She smiled sweetly and how could I refuse?  What would you do for a classic American cup of trail coffee?  

At the time, I was a well trained martial artist with very powerful hands, but my dexterity was also quite high because I typed thousands of words a day as well as worked in surgery at St. Francis hospital.

I grabbed the little stem, rolled it back and forth between my fingertips to get a sense of its balance, and its center of gravity and then called upon my chi and let it rip onto the tabletop.  

It leapt out of my grip like a tiger, whirling at astonishing speed on the table.  Faster than I thought I could make it, but that is the way chi works. 

Her eyes went wide for a second before she regained her composure and looked at me with cool regard for a moment. I watched the thing spin and it eventually slowed down, wobbled awhile and finally toppled over.

"Do I pass the test?", I said with a smile.

"Exceedingly so," she replied with a wide grin and some astonishment in her eyes.

Not knowing the appropriate historical phrase for thanking her for the coffee in an old fashioned western way, I simply parroted the great Bogart (one can hardly ever go wrong there in Tinseltown) toasting her, "Here's mud in your eye."  

"Mud in your eye, pardner," she replied with a wink. 

We touched our trail mugs together with a tinny tink and drank. 

It was without doubt one of the deepest, richest, most delicious cups of coffee I have ever had.  

"Mmm, delicious," I commented.  

Then we had a conversation so delightful it could have gone on for hours, would it have been appropriate.  But I was a guest in her house for the first time and didn't want to be impolite and overstay my welcome.  

She asked about my writing and I began to hold forth my vision of my work, the film industry I'd journeyed west to be a part of and all sort of other things creative.

After awhile, I said, "I don't want to hog the conversation, Audrey, why don't you tell me a little bit about you?"

She began to talk about the Cold Springs Tavern, and its history and her family to the degree it was polite without getting too private, as classy people do.  

After that we sat in comfortable silence drinking and just about the time my cup was half gone, I said, "You know Audrey, everyone talks all the time about your friend Jane -"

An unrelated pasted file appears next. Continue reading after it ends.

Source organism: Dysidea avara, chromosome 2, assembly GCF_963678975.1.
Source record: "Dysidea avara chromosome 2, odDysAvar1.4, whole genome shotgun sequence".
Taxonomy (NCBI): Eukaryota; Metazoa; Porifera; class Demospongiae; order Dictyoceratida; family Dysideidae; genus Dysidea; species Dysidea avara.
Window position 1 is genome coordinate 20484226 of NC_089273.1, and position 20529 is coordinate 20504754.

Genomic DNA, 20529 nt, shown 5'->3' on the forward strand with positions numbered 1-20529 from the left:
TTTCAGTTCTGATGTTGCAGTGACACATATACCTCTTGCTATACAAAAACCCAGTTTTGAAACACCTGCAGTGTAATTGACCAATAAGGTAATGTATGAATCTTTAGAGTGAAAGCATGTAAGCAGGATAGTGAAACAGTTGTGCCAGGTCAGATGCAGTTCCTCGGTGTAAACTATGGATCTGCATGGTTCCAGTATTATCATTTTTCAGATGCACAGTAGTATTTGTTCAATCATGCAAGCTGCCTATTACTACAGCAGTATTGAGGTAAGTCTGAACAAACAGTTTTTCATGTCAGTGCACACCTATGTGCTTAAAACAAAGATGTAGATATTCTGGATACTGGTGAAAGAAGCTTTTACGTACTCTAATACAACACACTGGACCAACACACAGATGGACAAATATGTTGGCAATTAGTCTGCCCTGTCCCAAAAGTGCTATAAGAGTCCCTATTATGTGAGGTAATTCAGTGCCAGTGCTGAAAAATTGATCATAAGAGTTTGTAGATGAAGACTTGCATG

"Yeah, they do," she replied, with a slight wariness coming to her eye as she thought I was steering the conversation in that direction.  "Well, I just gotta say Audrey - they are a little insensitive when they do -", I said.  She looked a little relieved.

"And," I added, "they are also a little ignorant of something else."

She looked at me and said, "What's that?"

"You, Audrey Ovington, are well worth conversing about entirely yourself, no matter who you know," I replied, smiling and giving her a second tink on her mug as I took a big drought of the delicacy she had taken the time and care to prepare 
just for me.

I ginned my big horse grin as she laughed and laughed and laughed, banging first her fist, then hand, on the old wooden table till the shakers shivered some.

Then she said, "You just might make it in this town, if you keep up that attitude, Arthur."  

I laughed and we toasted again.  My coffee was nearly empty.  I could see the rough grinds at the bottom of the mug, testimony to the authenticity of the old western tradition I'd had the privilege of enjoying in the delightful company of this lovely, classy and cut from the true cloth of the nation lady.

The sun was getting low and she mentioned so.  I took the cue and replied it was time to get home and boy what a good night of writing ahead I was looking forward to now that my mind was settled and sharp.

She took it as a compliment with all the graciousness one could and told me how much she had enjoyed our conversation, inviting me to come up and see her at the tavern soon.

I said I would and thanked her again for the hospitality and she said I was welcome.

I walked home from there as it was not far away and in remembering this story I recognize that in some writer's lives such genuine warmth and comforting experiences can be few and far between.  

I decided to write about it tonight to remember a fine lady, the history she represents and the kindness she shared with me that afternoon long ago - millions and millions of words since then - but as fresh in my mind as ever any cup of coffee was ever brewed on the face of God's green earth.

Happy trails, tinseltonians.  

Warmly yours,
The Lone Comic TM
Defender of Creativity and Entertainment SM